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Archive for February 5th, 2016

Ahimsa And Yourself

Posted by terrepruitt on February 5, 2016

Recently I posted a bit about the eight limbs of yoga.  Basically a list of the limbs and a sentence about each.  Then I followed up with a list of the yamas and niyamas which are the first two limbs of yoga.  I am sure each limb can and does have volumes written about them.  And I am sure that each of the yamas and niyamas have volumes written about them.  I thought I would just do a post on each yama and niyama.  I was taught the yamas are restraints or restrictions, while the niyamas are observances or rules.  Ethical principles and spiritual practices, respectively.  I mentioned one way to look at it is our attitudes toward our environment and our attitudes towards ourselves.  Well, this is a bit about Ahimsa.  A way to look at Ahimsa.  Not the only way, just one way.  And not even the entire way, just a bit.

Ahimsa is non-violence, non-harming, and/or non-injury.  Now for me, the first thing I think of is non-violence as a physical act.  I think of hitting, punching, stabbing, shooting – something physical and VIOLENT.  I don’t actually do any of those things.  So I think, “I’m good.”  I bet a lot of us are.  But then when I remember that the idea is to have it apply to our thoughts, our words, and our actions, I realize, “I’m not so ‘good'”.  How often do we say that all too common phrase, “I wanna kill . . .” or “I could kill for a . . . ” even though I never really would, am I practicing ahimsa when I say it?  I don’t think so.  I am not sure that this type of talk is not harmful.

Another way we can look at ahimsa is as compassion.  So if we are compassionate we are non-violent, non-harmful, and/or with not cause injury.  And this could be applied to ourselves.  Are we compassionate with ourselves?  Do we get down on ourselves when we don’t do as we expected?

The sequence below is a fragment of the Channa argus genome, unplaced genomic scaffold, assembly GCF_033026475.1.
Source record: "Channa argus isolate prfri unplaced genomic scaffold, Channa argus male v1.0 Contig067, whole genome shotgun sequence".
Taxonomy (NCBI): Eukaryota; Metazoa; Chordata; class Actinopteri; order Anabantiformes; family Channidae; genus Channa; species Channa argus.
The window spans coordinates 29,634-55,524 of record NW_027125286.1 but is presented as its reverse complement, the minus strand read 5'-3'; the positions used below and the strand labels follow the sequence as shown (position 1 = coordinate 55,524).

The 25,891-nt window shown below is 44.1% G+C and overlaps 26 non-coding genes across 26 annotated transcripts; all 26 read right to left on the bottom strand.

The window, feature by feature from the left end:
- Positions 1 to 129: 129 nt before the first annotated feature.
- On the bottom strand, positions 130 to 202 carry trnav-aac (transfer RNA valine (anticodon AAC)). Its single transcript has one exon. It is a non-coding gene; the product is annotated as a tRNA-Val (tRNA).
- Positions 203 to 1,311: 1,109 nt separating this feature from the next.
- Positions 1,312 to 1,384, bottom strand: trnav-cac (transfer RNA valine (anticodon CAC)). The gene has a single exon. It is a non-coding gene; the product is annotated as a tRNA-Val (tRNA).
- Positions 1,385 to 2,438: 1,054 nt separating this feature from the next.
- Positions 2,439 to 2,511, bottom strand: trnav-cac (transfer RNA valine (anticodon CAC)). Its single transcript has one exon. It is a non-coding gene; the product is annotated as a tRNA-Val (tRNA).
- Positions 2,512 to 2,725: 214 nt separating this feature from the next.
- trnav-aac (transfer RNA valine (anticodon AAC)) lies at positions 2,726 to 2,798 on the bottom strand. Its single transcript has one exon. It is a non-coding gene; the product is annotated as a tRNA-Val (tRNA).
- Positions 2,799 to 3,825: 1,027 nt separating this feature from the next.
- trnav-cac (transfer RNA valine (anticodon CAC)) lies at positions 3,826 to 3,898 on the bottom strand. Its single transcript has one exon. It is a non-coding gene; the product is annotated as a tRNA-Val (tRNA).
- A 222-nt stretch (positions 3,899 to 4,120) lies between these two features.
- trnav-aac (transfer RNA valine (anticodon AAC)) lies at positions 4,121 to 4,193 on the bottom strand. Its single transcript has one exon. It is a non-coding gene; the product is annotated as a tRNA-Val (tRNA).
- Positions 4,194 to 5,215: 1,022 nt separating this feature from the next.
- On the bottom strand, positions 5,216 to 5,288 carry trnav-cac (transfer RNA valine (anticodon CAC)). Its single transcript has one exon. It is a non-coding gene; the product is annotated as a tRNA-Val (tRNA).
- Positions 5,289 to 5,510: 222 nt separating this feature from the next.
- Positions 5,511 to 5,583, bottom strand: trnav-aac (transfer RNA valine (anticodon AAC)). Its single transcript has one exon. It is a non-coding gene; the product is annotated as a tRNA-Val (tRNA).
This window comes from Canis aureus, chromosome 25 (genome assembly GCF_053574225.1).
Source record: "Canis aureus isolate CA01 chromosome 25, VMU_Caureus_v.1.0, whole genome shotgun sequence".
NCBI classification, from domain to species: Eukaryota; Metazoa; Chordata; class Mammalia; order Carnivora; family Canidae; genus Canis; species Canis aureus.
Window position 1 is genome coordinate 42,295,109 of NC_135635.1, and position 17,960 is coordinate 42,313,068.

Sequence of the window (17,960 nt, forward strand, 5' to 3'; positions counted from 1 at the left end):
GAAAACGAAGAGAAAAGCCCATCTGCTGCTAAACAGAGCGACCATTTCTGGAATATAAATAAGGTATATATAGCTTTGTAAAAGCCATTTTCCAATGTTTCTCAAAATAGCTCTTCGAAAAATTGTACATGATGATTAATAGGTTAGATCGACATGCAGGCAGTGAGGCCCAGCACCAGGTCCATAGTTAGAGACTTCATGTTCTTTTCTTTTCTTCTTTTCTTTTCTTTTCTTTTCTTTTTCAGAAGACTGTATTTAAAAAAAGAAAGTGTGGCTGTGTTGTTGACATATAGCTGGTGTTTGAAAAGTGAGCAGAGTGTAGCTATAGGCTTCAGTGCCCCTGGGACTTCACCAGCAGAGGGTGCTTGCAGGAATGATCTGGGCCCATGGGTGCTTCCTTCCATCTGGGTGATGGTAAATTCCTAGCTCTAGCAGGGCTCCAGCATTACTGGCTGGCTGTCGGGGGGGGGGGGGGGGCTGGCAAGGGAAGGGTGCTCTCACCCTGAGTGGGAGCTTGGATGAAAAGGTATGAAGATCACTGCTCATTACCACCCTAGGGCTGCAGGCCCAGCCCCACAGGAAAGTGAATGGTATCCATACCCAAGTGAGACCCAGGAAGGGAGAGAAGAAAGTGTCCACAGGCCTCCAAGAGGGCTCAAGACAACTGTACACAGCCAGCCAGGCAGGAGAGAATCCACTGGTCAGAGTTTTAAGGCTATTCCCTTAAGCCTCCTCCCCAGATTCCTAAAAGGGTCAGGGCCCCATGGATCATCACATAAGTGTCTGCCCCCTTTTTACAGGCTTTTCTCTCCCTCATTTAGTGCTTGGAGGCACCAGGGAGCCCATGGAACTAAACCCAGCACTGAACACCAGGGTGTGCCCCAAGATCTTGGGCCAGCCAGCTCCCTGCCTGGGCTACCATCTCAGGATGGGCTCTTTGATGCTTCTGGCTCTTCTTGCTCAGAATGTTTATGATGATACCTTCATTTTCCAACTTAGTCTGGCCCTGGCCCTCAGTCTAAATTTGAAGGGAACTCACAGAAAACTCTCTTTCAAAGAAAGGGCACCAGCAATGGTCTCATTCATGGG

An exercise I participated in recently had us examining how we practice ahimsa when it came to ourselves.  Ahimsa and our self on and off the yoga mat.  In regards to Ahimsa with myself off the mat I realized I say – to myself – I am stupid a lot.  Because of my habit of getting to bed so late the first think I think of on Monday morning is  “Oh, I’m so stupid.”  I think, “Every Sunday since you don’t have to teach on Mondays you stay up too late and then it is so difficult to get up on Monday.  And it sets the tone of being tired for the rest of the week.”  What about you?  Do you ever find yourself saying things not in keeping with ahimsa in regards to yourself?

On the mat or in any exercise situation, we could apply ahimsa.  It could be as simple as not being violent with oneself.  It could be as simple as not causing harm – don’t do anything that will harm you or cause you injury.  But sometimes it is the compassion that is the challenge.  The compassion that says, “You need to be gentle with your body today, right now.”  We so often have that other voice saying, “You are here, get the MOST out of your workout.  Work harder.  Burn more calories.”  Perhaps even chiding you for something you ate and so feeling like you were “bad” for eating something “bad” you have to punish yourself with a really hard workout.  That is not ahimsa from many angles.  Sometimes it is difficult to be compassionate with yourself on the mat or in a workout situation.

It could just be a matter of, as Aadil Palkhivala said, not pushing when we should be pulling back, not fighting when we need to surrender, not forcing our bodies to do things they are not yet ready to do. So sometimes it is not just “not doing” more, but surrendering or not fighting.

As with all the Yamas, there is a lot of room for me to improve in practicing them.  I am not posting about them because I have them all figured out and I practice them perfectly.  I am writing about them to help me remember them.  I think I have a lot to work on when it comes to ahimsa in thought and even words.

What about you?  Just in regards to Ahimsa towards yourself?  How are you with that?  How does it differ on and off the mat?

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